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Aetna Launches Real-Time Electronic Health Records

Carrier-based electronic health record provides health alerts and recommendations on a real-time basis.

In a paper-oriented world, medical records have been managed and stored by healthcare providers. But Hartford-based Aetna's ($22.5 billion in 2005 revenue) PHR (Personal Health Record), due to go into pilot in early 2007, boasts value-added features that the health insurance carrier says present consumers and their caregivers with significant advantages over provider-side electronic health records (EHRs), which suffer from that segment of the healthcare universe's insularity and lack of scale.

Built on the CareEngine technology platform developed by Aetna subsidiary ActiveHealth Management (New York), PHR gives members online access to personal health information, including personalized messages and alerts, and detailed health history, according to Aetna. PHR is designed to be an improvement on more-basic EHRs, "where there is information or data that [consumers] enter themselves and can then transport it electronically," according to Troy Brennan, chief medical officer, Aetna. "What our PHR is meant to do is turn the data into real information and make it real time, using information drawn from all the various points of contact we have."

Those points of contact include physicians' offices, laboratories and prescriptions, and the members themselves, who are able to enter information such as health conditions that run in the family or the fact that they take over-the-counter medications. According to Aetna, CareEngine constantly scans the individual's health data and claims information against selected sources of medical literature and then generates alerts to both members and their physicians about possible urgent situations and opportunities to improve care. "It's a dynamic system for analyzing a patient's medical care while it's going on," Brennan comments.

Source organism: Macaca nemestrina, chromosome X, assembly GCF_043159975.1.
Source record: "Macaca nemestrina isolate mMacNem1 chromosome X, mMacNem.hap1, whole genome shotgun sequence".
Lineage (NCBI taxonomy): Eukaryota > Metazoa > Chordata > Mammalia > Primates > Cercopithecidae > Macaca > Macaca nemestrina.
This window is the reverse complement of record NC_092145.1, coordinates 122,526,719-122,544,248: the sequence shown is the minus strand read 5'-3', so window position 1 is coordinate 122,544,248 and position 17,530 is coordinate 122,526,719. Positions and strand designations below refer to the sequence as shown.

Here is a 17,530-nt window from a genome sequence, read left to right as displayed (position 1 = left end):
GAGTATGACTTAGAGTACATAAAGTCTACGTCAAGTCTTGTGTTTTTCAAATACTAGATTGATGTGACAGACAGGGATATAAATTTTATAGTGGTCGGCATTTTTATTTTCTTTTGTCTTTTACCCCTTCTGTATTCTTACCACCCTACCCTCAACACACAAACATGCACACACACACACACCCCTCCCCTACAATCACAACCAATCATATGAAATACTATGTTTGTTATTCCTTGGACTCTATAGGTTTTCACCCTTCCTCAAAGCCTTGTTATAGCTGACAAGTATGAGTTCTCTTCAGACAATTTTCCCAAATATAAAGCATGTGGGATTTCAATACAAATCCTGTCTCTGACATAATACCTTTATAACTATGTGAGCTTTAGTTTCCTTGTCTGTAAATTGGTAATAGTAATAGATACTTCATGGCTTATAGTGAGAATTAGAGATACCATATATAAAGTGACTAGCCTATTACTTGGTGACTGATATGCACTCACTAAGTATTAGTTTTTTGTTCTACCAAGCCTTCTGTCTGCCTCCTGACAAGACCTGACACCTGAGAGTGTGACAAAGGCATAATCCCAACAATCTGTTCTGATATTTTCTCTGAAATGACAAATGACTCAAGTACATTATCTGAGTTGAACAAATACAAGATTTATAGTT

Sharing Information

Another drawback to provider-based EHR models is that information has been held in somewhat insular fashion within large provider groups, says Brennan, and most small practices do not even use EHRs. "You have a sort of feudal situation where information is held in a variety of places but doesn't cross borders," he says. "The thing about our PHR is we have all of the information necessary to the people who are insured by us, and we integrate across all providers."

Brennan states that the objective of the PHR is to improve the quality of care in the ambulatory setting in order to improve overall patient safety and provide more-cost-effective care. By applying evidence-based guidelines and promoting a proactive approach to health on the part of both patients and their physicians, PHR will help to minimize the incidence of medical errors, he argues. "Also, we'll probably be able to offer [plan sponsors] lower price points by avoiding low-quality care and errors that occur in the ambulatory setting," Brennan adds. --Anthony O'Donnell

Anthony O'Donnell has covered technology in the insurance industry since 2000, when he joined the editorial staff of Insurance & Technology. As an editor and reporter for I&T and the InformationWeek Financial Services of TechWeb he has written on all areas of information ... View Full Bio

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